Implementing Foraging As A Feeding Protocol
This video shows how to feed a multi-cat household via canned food and foraging and explains the importance of feeding cats this way. It also discusses how to stage the difficulty level, making your own toys and more!
See video below to learn how to get the most out of our foraging toys!
How Do I get My Cat Started???
At first, foraging toys should be easy. Select clear toys, that roll easily with more than one hole so that the kibble spills out freely.
As your kitty learns this new behavior the toys can become more challenging:
- Fewer holes for the food to fall out.
- Opaque objects so they cannot see the food.
- Unique shapes that do not roll easily.
Beginner-clear, rolls easily, multiple holes.
Intermediate-clear, erratic motion, one hole.
Kitty Einstein-opaque, difficult to roll, could also be a large and heavy object, one hole.
For more information visit Ingrid's companion website foodpuzzlesforcats.com
Cats are great observational learners! If you get one of your cats foraging, the others will often follow!
Use a unique kibble and spike the toy with a few treats to get them started. Cats will rarely work for the same food you have been putting in their bowl.
Sprinkle some kibble around the toy so that they eat a few pieces to get them started!
A Food Puzzle Tutorial: How to get the most out of our food puzzles, their interconnecting qualities and how to combine with commercial toys for increased challenge!
This video provides a detailed explanation of the food puzzles you see for sale on this website, how they all work together and how they can compliment other commercially available foraging toys you may already have at home. Please watch and use this resource to help you be successful implementing foraging with your cats!
Below are videos of cats using the foraging toys available above so you can see them in action!
Soren demonstrating the Foraging Cup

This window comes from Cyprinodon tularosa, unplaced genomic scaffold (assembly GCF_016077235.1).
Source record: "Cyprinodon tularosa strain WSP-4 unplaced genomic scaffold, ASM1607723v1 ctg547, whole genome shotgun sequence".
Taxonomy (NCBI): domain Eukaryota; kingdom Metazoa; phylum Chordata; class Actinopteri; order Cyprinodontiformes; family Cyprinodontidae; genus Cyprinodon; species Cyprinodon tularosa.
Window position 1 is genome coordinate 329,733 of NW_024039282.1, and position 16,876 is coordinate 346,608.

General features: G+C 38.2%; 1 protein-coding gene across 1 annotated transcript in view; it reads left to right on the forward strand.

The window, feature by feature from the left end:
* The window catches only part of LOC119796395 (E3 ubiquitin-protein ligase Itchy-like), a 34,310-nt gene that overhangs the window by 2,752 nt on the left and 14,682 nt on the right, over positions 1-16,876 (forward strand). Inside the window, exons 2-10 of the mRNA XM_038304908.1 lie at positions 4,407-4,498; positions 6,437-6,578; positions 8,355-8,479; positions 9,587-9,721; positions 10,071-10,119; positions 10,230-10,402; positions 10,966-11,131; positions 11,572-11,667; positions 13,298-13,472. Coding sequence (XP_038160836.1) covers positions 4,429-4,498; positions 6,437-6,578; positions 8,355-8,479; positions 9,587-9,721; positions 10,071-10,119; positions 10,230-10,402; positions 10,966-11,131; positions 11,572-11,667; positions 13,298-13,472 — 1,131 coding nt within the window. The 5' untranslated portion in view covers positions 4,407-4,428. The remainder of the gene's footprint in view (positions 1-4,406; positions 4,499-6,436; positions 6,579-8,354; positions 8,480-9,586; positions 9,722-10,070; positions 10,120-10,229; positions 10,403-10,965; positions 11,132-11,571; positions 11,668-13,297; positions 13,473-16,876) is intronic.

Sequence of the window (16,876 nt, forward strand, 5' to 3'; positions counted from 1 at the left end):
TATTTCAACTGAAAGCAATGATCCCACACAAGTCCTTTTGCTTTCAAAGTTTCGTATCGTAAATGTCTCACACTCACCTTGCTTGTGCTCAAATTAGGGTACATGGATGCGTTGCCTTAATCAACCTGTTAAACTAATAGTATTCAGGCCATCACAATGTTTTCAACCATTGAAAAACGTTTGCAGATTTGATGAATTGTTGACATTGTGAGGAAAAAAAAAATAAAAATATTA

Some cats "nose" food puzzles while others use their paws to manipulate the toy. Here Soren is nosing the toy. Notice how he is only able to acquire one piece of food at a time. This limits the amount of food most cats would eat in one sitting which is why foraging can be useful to achieve weight loss in some cats.
Willow demonstrates the Foraging Mini Egg
Foraging eggs are an awesome and versatile toy. They are opaque and provide erratic movement, keeping kitty entertained and on the move. The eggs can be filled and placed inside other foraging toys to increase the difficulty level for your master forager!
Peaches foraging from Long Gear toy
This video illustrates once again that even senior cats with medical problems and disabilities can be capable of the foraging behavior. Peaches is blind in this clip and in between splint changes for an injury she sustained to her hind legs. Foraging can be a great way to limit the amount of carbohydrates your cat takes in because they only get one piece of kibble at a time.
Foraging Wiffle Ball
This object is great for beginners and intermediate foragers. The many holes appeal to their sense of smell and they can even hook their nails into the holes and pick up the ball and shake it!
This ball can also be placed inside a larger object such as the Busy Buddy Kibble Nibble for an increased challenge.
Foraging Cubes in action!
Foraging cubes are one of the most difficult food puzzles you can offer your cat. Most cats are initially pretty stumped by cubes but once they do get the hang of it they are unstoppable! Our foraging ping-pong balls can also be combined with these cubes to further increase the challenge. Simply fill ping-pong with dry food, place inside the cube and offer that to your cat. This way they have to accomplish acquiring food from two objects at once! A puzzle for the Kitty Einstein/Master Forager for sure!